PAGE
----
3. You see Mr K, that is the difference between us. I only have sorrow and regret and sympathy for your extended period of cold weather and the ever-present risk of late frosts. Your misfortune certainly doesn’t give me pleasure … or make me smirk. But then I’m a very, very, very nice person. Your gentians are gorgeous. I have two in plastic pots (I have no idea what variety/species) tucked up behind the greenhouse; waiting. Waiting for me to do something with them. But I never do and they continue to sit, year in, year out and they always flower. Quite shaming really. Dave

    • Dear Very Nice Dave,
      It is probably true that years of struggle against mud have embittered me, but my curmudgeonly temperament is not improved by BBC announcers who remark on the lovely weather they are having in London when it’s pi**ing down outside!

  4. Your gentians make me wish I had acid soil! I just love that blue and always want to be a bit wierd and pair it with a rich and vibrant orange.

    We might be getting a frost this weekend so there’s more schedenfreude for you! 😉

    • No, it’s only the sun/rain split that causes any joy. I hope your plants survive the frost – …
      BTW Gentian verna likes calcareous soils – so it might be worth a shot? Equally, it’s a very good plant for a trough, where you could give it whatever suits it.

  5. I love Gentians. There aren’t many plants that can match their blueness. I know someone up in Aviemore at the moment and they keep posting on facebook stunning photos of the sunshine and snow clad mountains. It’s incredibly annoying for those of us developing trench foot here in Wales but I suppose he’s providing a public service, some of us need reminding what the sun looks like !!! It isn’t warm here either but I think light levels are the main problem. Some lettuce I planted out at the allotment 4 weeks ago have not grown at all. It’s meant to get even colder this weekend.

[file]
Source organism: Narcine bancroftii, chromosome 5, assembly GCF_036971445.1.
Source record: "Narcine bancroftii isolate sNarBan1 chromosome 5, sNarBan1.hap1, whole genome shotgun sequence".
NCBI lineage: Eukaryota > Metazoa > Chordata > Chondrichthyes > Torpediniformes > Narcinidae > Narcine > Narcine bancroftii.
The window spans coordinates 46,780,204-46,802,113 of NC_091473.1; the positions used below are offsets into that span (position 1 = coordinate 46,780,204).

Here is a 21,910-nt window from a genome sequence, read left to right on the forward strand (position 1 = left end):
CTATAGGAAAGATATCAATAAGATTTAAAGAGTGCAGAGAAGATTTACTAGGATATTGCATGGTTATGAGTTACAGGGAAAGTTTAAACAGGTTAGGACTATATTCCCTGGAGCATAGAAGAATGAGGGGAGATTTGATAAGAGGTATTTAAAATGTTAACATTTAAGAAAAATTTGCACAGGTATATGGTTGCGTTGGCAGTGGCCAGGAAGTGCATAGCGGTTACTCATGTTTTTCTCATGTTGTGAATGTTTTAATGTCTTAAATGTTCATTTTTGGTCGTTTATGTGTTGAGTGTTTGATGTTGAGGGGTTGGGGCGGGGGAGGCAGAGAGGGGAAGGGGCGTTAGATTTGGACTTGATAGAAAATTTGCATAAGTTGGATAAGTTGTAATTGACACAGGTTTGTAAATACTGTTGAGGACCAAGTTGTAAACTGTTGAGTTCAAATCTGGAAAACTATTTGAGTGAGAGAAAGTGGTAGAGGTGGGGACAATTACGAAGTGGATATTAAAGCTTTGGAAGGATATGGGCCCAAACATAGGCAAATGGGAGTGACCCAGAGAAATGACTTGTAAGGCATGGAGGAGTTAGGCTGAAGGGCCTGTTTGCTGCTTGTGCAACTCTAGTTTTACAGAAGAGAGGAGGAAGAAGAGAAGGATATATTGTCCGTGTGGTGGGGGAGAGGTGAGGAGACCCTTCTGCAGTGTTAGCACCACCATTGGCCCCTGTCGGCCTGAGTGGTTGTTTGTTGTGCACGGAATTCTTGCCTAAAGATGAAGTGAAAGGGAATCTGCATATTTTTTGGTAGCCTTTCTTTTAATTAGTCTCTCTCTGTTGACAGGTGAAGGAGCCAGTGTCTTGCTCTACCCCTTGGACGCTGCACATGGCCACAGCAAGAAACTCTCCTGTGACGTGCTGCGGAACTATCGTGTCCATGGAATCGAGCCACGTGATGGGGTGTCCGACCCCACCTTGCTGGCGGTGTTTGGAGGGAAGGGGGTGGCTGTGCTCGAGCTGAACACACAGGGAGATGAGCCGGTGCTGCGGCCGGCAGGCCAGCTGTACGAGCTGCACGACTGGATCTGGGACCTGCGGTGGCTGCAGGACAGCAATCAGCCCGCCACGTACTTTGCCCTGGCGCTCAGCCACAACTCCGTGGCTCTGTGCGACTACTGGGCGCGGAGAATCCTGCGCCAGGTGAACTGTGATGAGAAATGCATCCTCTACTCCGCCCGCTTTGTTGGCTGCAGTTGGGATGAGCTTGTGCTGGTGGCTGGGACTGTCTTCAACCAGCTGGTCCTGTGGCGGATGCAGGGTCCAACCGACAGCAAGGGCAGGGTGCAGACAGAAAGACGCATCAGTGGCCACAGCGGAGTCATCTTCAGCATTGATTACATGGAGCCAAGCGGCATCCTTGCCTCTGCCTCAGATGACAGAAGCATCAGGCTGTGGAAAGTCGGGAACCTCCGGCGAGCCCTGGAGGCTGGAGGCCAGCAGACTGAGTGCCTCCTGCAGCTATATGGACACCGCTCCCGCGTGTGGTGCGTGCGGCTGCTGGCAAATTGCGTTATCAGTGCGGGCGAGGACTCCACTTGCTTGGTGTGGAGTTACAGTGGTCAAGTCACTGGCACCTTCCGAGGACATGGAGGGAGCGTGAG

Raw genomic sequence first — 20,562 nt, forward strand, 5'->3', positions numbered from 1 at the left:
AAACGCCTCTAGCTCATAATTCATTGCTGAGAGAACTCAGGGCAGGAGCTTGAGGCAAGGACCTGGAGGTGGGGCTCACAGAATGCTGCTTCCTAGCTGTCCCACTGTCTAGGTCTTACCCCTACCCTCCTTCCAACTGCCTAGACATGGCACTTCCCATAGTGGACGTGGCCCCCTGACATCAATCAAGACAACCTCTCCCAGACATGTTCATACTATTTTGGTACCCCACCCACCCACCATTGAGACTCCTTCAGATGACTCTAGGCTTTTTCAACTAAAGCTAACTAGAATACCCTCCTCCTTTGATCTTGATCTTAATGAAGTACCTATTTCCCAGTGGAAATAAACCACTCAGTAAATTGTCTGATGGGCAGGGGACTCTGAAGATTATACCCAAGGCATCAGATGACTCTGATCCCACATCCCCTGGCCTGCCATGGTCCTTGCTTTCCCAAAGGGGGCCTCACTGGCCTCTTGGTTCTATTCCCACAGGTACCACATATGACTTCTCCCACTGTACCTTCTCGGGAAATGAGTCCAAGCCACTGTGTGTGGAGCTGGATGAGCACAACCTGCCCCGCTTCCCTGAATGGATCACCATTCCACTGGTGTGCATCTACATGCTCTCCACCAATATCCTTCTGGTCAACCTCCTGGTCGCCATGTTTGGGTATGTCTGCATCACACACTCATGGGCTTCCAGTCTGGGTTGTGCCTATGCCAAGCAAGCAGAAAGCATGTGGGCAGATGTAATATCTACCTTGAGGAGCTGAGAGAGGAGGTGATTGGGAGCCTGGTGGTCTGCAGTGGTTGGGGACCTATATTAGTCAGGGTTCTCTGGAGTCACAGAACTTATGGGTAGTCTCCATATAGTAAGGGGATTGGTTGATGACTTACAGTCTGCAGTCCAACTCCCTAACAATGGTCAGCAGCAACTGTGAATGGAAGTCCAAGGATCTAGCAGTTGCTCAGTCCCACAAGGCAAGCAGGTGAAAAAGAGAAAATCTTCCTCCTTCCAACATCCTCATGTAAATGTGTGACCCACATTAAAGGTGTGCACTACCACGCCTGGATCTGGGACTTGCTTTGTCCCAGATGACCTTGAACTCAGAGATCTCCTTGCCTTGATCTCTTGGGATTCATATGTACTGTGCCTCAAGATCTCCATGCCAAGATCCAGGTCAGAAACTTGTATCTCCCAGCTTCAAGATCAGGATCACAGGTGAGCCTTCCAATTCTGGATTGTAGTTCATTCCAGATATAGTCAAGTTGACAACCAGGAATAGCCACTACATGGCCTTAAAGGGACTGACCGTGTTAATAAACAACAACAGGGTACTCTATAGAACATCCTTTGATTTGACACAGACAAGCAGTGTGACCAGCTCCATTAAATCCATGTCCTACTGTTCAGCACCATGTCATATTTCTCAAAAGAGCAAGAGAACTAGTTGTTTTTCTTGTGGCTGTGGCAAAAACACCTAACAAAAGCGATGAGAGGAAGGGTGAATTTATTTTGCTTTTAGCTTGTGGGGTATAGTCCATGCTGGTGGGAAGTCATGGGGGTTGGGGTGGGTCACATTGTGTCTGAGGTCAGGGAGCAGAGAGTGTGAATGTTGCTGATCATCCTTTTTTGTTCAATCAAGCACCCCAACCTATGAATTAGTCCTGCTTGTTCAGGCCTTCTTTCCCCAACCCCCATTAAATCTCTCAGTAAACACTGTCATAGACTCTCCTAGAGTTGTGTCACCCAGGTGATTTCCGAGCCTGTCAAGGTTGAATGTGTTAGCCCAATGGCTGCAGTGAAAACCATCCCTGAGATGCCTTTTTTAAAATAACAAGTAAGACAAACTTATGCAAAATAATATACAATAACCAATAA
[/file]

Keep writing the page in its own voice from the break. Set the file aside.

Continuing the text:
6. The plus side of all our rain and cold is that my meconopsis and scottish primulas are very happy indeed!! Have tried Gentians a few time but really, I can’t kill any more so will just enjoy them in your garden!

    • Hello Pauline,
      Any flower buds on your meconopsis yet? I usually get the first flowers around May 12th, and they keep going for about a month. One of my two beds is not looking too good this year – I think the tree roots have got in among the plants.

      • Yes, my first flower opened yesterday, with lots of buds still to open. Looking at last years photos, we are a month behind, due to our cold weather!

  7. I didn’t know what a gorse was, so I’ve checked on Google. It’s a ulex. We have a different species here in Italy. Yours looks very nice, even though I can understand your perplexity about the plant, which misbehave here as well. Did you know it is Bach flower no. 13? It seems good to solve deep desperation cases. You may need it in case the winter is still holding up in May! 🙂

  8. You have just reminded me of the gentians I planted in the troughs last year…where are they?
    Talking of electric blue our mecanopsis sheldonii are flowering. I never tire of them. Another plant to dig up and move when we flit?!